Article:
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Podcast: Those ‘soft’ skills aren’t soft; they’re your future

On this week’s episode of “Future-Proof,” we’re talking about soft skills – you know, the easy stuff. Why else would we call them soft? That name implies that they’re easy, not as important, and take a back burner to the harder, technical skills we need to do our jobs.

And you know what? That’s a load of crap. Soft skills are actually the hard skills. There’s nothing easy at all about mastering them.

These skills will set us apart from our competition going forward. They’ll help us communicate better, deal with people more effectively, foster trust, and build relationships.

The fact is, these skills are more crucial to the future of our profession than any other, and no one is more passionate about promoting these skills than this week’s guest, Jeff Nischwitz.

Jeff is the founder of The Nischwitz Group, a leadership speaker, an author, a coach, and a Business Learning Institute thought leader devoted to the idea that our future success depends on our ability to master these so-called “soft” skills.

In this conversation, we cover:

Listen to this week’s episode here.


The robots are coming

Here’s what caught my eye this week.

In a report from Blackline titled “6 Skills Accountants Need to Survive the Robot Uprising,” Shannon Arnold identified the competencies that accounting and finance professionals will need to survive our dystopian future.

Here they are:

  1. Data analysis. “For the finance function, providing leadership with historical data used to be quite sufficient,” Arnold writes. “Yet today, companies also expect to have access to predictive data. For today’s accountants, this requires knowing how to turn Big Data into concise, decision-driving insights.”
  2. Effective communication. This is on everyone’s list, frankly. If you can’t talk a good game these days, you’re lost. Or, as Blackline puts it, “All this information is just noise if it’s not shared effectively.”
  3. Relationship building.The exceptional accountant of the future will know how to manage numbers and people,” Arnold writes. “That requires cultivating a broader range of relationship skills today, such as how to work in a team, how to motivate and engage employees, and how to deliver bad news — without making somebody cry.”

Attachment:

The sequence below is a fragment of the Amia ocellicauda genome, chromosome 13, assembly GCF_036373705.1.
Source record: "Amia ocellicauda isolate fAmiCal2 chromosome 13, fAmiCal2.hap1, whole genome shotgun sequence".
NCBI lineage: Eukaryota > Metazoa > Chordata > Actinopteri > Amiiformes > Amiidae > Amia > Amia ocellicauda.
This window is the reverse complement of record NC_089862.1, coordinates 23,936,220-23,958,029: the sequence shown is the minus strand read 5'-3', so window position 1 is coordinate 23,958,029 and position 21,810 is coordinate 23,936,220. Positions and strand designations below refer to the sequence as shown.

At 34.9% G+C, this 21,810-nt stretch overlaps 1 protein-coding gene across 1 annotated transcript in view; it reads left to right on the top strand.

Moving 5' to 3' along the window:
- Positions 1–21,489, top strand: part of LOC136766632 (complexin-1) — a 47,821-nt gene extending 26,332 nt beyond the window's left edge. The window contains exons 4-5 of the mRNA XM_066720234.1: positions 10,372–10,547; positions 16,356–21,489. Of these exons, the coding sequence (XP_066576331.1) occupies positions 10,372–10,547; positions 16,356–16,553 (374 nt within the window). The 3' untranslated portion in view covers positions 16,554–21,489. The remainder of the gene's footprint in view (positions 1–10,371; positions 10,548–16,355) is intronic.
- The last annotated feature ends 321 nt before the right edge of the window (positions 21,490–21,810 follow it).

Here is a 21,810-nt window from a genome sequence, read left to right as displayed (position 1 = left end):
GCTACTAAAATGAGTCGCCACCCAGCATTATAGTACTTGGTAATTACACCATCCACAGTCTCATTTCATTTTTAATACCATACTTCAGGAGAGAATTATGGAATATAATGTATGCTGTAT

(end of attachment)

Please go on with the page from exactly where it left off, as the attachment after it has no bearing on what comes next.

4. Creativity. What does that mean from an accounting point of view? Writes Arnold: “In an era when businesses must quickly identify opportunities while simultaneously mitigating risk, a finance professional who can think outside of the proverbial box is a strategic asset.”
  5. Overall business acumen. Put another way, it’s about becoming that trusted business advisor we talk so much about. You need a holistic view of the organizations you work with, as well as the ability to communicate your insights to leadership.
  6. Being tech-savvy. What does that mean? There’s the obvious: You need a basic understanding of how technology works. But you also need “the ongoing cultivation of flexibility and adaptability,” Arnold writes.

Jeff probably wouldn’t argue with the need for any of those skills, but there is one prerequisite to acquiring them that he might point to: “It starts with a fundamental – and in many cases, significant – shift in how we see what we do and what is required,” he says.

He might also argue that learning to effectively communicate and build relationships is more important than anything else on this list. If people trust us more than the robots, we just might hold onto our jobs in this changing and complex world.

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